Acetic acid is a really versatile organic acid that is mainly produced from fossil sources using environmentally toxic catalysts, but there is growing demand for a more sustainable alternative. Recent research has demonstrated that certain acetogenic microorganisms can utilize methanol and CO2 through anaerobic fermentation to produce biobased acetic acid.

The objective of this PhD project is to develop a fermentation process for acetic acid production, utilizing an industrial methanol side stream—currently subjected to thermal treatment—and capturing CO2 from an industrial waste gas stream.

The initial phase of the project focuses on establishing anaerobic fermentation for acetate production, highlighting opportunities to enhance a process involving CO2 fixation and industrial methanol utilization. This part of the project involves investigating various microorganisms, both individually and in consortia, to assess their scalability and evaluate substrate toxicity with respect to the methanol side stream.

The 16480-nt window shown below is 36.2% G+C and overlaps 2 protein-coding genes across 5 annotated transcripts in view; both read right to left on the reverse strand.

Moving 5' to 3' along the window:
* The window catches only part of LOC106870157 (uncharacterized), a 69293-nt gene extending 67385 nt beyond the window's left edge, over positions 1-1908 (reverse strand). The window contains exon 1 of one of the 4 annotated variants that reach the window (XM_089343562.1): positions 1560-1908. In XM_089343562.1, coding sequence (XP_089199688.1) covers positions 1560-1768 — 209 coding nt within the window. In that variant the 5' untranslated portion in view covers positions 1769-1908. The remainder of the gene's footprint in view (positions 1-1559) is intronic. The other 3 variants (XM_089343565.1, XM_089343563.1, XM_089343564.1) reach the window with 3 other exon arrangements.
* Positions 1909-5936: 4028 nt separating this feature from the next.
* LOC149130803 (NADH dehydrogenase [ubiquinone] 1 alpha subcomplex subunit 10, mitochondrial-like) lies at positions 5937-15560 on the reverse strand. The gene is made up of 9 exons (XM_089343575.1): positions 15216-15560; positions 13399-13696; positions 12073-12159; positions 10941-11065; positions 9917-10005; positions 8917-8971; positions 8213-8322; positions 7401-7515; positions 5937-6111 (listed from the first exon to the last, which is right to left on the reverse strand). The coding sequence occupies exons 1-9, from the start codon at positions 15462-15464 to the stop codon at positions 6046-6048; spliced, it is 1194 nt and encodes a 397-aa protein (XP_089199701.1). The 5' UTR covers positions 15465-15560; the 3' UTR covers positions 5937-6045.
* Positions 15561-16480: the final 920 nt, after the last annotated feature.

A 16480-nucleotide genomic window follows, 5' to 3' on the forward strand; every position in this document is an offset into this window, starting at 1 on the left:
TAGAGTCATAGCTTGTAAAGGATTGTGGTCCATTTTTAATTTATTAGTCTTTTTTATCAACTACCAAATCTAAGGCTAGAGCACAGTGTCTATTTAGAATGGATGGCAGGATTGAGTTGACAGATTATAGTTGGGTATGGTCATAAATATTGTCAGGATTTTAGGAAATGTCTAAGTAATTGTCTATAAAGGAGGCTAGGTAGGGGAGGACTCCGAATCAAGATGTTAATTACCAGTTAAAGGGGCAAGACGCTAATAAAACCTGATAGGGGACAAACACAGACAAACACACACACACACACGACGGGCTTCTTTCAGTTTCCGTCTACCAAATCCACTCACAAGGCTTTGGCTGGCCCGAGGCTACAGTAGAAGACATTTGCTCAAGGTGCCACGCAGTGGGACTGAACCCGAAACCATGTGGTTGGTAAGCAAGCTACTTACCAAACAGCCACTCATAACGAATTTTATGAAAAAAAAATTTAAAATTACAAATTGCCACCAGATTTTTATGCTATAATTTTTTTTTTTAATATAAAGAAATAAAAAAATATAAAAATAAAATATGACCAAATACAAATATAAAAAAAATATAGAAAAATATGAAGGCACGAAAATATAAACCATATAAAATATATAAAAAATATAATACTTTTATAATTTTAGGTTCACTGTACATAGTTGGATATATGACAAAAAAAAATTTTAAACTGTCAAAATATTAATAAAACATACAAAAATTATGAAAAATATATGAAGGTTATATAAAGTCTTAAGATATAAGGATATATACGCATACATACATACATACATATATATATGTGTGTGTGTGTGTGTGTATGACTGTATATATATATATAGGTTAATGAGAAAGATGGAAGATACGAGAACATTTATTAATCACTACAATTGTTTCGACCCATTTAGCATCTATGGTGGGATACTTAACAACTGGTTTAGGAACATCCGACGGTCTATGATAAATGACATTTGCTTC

Due to the complexities of handling anaerobic bacteria, which require specialized equipment and expertise, the second phase of the project focuses on the metabolic engineering of Pichia pastoris (also known as Komagataella phaffii) for acetate production from methanol. A comparative analysis between genetically modified yeast strains and the previously established anaerobic fermentation will be conducted to determine the most sustainable and cost-effective acetic acid production system.

This project is carried out in the framework of the Competence Centers for Excellent Technologies (COMET) program of the Austrian Research Promotion Agency by Wood Kplus and in collaboration with Lenzing Group.